Sue Hodder, senior winemaker at Wynns Coonawarra Estate in South Australia, was jointly judged best winemaker of the year at the 2016 Australian Society of Viticulture and Oenology Awards, alongside her colleague Sarah Pidgeon

Congratulations on your 25 years with Wynns, and on winning such a prestigious award.“That’s notable in that we are two women working together, which we love – we’ve been working together for 19 years. Time flies! Every season is different and there are new challenges. We have a style of wine that’s medium-bodied, not heavy, and is food-friendly, easy drinking and still age-worthy.”

How did your interest in wine­making begin? “I was in agriculture. I was interested in the soils, the land and the seasons. The agricultural college I went to, Roseworthy College [in South Australia],
is also a wine college. Seasonal work at vineyards is also a very good way for students to earn money, so I did that after school. Then I went to London, as many Australians do, and worked in a wine shop. And then I went back to school to learn winemaking.”

Do you remember your first glass? “The first one I’ll own up to was probably taken below [legal] age – a red wine that could possibly have been from Wynns. I liked it. I was probably 16. I also remember ordering a dry martini, at a very ordinary motel. It was the stupidest thing to do.”

Why have you stayed with Wynns for so long? “We’ve got a great commu­nity in Coonawarra. There’s a fantastic viticulturist, Allen Jenkins. He, Sarah and I, and a small team of people, work together. We think the future looks good for us, with our modern style. I love Wynns’ heritage and the stories.”

How is climate change affecting your vineyards? “The warmer vintages have been our best ones, but we don’t want it to get much warmer, I suppose. However, we are not taking anything for granted, and we have to be more careful with water and sustainability of the vineyards. With all the [climate] modelling we’ve seen for different wine regions, our region doesn’t look too bad.”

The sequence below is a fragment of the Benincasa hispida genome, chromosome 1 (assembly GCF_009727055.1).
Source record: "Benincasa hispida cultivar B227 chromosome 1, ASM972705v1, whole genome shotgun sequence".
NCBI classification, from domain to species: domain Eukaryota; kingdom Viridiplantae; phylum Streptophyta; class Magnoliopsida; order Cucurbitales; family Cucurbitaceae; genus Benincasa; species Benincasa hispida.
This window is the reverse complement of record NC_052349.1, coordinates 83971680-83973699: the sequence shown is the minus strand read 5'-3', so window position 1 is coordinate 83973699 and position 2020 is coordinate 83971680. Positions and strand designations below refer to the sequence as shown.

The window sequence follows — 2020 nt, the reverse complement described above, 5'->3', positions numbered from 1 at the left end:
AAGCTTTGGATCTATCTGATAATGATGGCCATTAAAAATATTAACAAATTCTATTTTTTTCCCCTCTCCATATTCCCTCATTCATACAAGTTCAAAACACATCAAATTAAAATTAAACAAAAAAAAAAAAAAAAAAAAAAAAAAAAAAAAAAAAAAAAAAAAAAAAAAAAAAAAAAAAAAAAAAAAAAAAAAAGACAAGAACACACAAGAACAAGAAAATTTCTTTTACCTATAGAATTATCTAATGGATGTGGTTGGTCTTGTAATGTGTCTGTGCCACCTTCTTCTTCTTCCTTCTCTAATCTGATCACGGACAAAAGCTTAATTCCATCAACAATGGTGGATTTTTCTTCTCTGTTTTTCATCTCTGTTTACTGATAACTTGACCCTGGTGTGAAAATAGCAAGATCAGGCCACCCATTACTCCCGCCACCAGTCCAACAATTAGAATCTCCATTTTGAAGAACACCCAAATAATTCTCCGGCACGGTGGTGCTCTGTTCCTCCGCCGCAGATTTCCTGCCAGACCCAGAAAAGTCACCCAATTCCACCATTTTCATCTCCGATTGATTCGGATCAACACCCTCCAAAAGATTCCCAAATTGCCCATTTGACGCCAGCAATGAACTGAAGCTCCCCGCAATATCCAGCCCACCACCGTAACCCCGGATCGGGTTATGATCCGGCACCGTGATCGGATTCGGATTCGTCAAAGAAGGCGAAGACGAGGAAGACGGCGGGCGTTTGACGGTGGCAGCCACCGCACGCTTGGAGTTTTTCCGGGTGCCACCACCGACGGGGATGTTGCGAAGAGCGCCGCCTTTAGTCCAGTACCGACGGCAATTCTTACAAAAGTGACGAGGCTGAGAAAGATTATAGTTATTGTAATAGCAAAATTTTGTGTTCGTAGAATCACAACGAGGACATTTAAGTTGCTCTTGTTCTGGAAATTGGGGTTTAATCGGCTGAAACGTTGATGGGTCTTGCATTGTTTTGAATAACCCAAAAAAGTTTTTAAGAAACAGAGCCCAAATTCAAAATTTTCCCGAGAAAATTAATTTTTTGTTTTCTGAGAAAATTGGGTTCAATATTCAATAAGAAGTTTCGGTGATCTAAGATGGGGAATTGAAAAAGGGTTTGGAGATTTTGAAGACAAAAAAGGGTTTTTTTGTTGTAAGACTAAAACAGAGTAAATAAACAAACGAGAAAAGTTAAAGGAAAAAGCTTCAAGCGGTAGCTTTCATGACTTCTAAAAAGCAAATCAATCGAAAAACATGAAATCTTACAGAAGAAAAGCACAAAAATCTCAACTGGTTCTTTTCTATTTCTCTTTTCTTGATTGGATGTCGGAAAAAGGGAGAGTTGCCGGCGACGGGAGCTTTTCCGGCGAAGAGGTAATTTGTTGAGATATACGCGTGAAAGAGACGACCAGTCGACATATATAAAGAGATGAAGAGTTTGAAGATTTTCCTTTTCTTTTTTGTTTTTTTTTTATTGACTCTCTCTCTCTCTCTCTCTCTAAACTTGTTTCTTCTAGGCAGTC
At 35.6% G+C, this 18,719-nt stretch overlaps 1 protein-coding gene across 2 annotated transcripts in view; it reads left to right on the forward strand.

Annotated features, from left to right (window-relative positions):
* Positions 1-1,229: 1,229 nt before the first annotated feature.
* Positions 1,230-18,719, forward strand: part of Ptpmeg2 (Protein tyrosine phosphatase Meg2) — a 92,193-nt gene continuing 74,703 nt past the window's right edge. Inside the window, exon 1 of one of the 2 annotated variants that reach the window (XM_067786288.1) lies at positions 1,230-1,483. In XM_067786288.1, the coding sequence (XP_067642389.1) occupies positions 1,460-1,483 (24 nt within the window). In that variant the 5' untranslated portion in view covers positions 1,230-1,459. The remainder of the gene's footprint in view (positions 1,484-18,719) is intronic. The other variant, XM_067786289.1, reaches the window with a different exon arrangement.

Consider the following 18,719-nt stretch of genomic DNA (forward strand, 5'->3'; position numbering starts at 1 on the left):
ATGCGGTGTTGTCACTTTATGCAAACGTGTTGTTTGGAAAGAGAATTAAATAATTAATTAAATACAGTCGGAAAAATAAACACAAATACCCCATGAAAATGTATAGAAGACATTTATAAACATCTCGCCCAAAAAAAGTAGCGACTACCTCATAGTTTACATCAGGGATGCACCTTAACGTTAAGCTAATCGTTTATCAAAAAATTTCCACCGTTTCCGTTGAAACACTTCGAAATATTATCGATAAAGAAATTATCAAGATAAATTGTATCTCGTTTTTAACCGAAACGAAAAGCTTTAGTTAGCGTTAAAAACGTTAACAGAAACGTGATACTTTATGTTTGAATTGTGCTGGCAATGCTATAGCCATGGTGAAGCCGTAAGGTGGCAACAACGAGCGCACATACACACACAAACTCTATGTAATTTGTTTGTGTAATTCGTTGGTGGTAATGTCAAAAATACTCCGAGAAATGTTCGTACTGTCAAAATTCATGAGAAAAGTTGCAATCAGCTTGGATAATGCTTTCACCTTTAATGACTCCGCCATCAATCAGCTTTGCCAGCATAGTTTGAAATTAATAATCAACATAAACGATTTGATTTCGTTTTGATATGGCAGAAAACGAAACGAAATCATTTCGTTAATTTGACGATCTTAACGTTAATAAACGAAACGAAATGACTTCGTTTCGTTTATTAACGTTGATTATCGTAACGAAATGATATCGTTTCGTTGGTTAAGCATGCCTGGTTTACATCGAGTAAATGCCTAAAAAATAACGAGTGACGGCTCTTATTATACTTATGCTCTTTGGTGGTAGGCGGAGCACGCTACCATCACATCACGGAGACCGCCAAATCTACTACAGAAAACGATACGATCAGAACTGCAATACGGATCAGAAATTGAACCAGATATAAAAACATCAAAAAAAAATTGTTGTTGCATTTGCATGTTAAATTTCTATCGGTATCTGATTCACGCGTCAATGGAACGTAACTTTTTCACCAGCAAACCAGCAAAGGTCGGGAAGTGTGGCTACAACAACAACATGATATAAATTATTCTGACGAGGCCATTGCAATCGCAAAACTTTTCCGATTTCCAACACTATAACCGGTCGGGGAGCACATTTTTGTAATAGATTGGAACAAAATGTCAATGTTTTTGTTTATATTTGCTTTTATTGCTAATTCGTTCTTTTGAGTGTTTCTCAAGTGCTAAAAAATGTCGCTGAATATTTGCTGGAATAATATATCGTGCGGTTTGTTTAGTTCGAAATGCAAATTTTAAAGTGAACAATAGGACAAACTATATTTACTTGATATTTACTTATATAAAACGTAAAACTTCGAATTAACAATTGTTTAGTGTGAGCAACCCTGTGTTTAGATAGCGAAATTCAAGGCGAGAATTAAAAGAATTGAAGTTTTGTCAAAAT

How has Wynns changed since you started there? “We’ve had to rejuvenate our vineyards. We had too many [vines] with too much dead wood on them, and trellises falling down. Some of them needed to be pulled out and new [vines] put in.

We plant east-west now, an adaptation for climate change. We used to plant north-south, because that’s the way the soil strip runs, but now we go east-west so that the sun doesn’t shine too much on the fruit. Vineyards can get viruses: if you see a vineyard in autumn with golden leaves, and see a few bright red ones, that’s a virus. A red leaf isn’t photosynthesising.”

What other changes have you observed? “We have seen younger consumers showing interest in our wines, particularly from Hong Kong and China. They have a real thirst for knowledge and ask all kinds of questions, like how old the vines are, or why so-and-so likes your wine.

Also, our vineyard is a long way from anywhere – five hours from Melbourne and four from Adelaide – and we’re seeing Chinese and Hong Kong visitors come by car. They come and look at the area, don’t mind a big drive. And they buy cases of wine.”

You do tastings every day. How do you protect your palate? “I try not to have hot drinks or hot soup, because you can burn your mouth. I love garlic but I try not to eat it – my colleagues wouldn’t appreciate it in the tasting room, and it can interrupt your taste buds. You also have to look after your teeth.

During vintage, I can try up to 80 red juices in a morning, and that’s hard on your teeth – the high colour and high sugar – because they are still fermenting and acidic. I put a mousse on my teeth, a protective coating the night before. After tastings, I chew gum and rinse a lot.”

What do you like to do when you’re not working? “I like travelling. This year I’m going to the Galápagos Islands in South America for birdwatching. I haven’t been a birdwatcher for long. I just love identifying the birds, the stillness, looking for something and trying to figure out where it might be.

It’s like wine – it’s a complex environment. [In vineyards, birds are] also an indication of a healthy environment. When we have good wines, a lot of the shore birds return.”

Sue Hodder was in Hong Kong recently for a wine dinner at Café Deco, in Tsim Sha Tsui

Getting there

Cathay Pacific and Finnair fly between Hong Kong and Adelaide. Virgin Australia, Qantas, Cathay Pacific and Hong Kong Airlines fly between Hong Kong and Melbourne.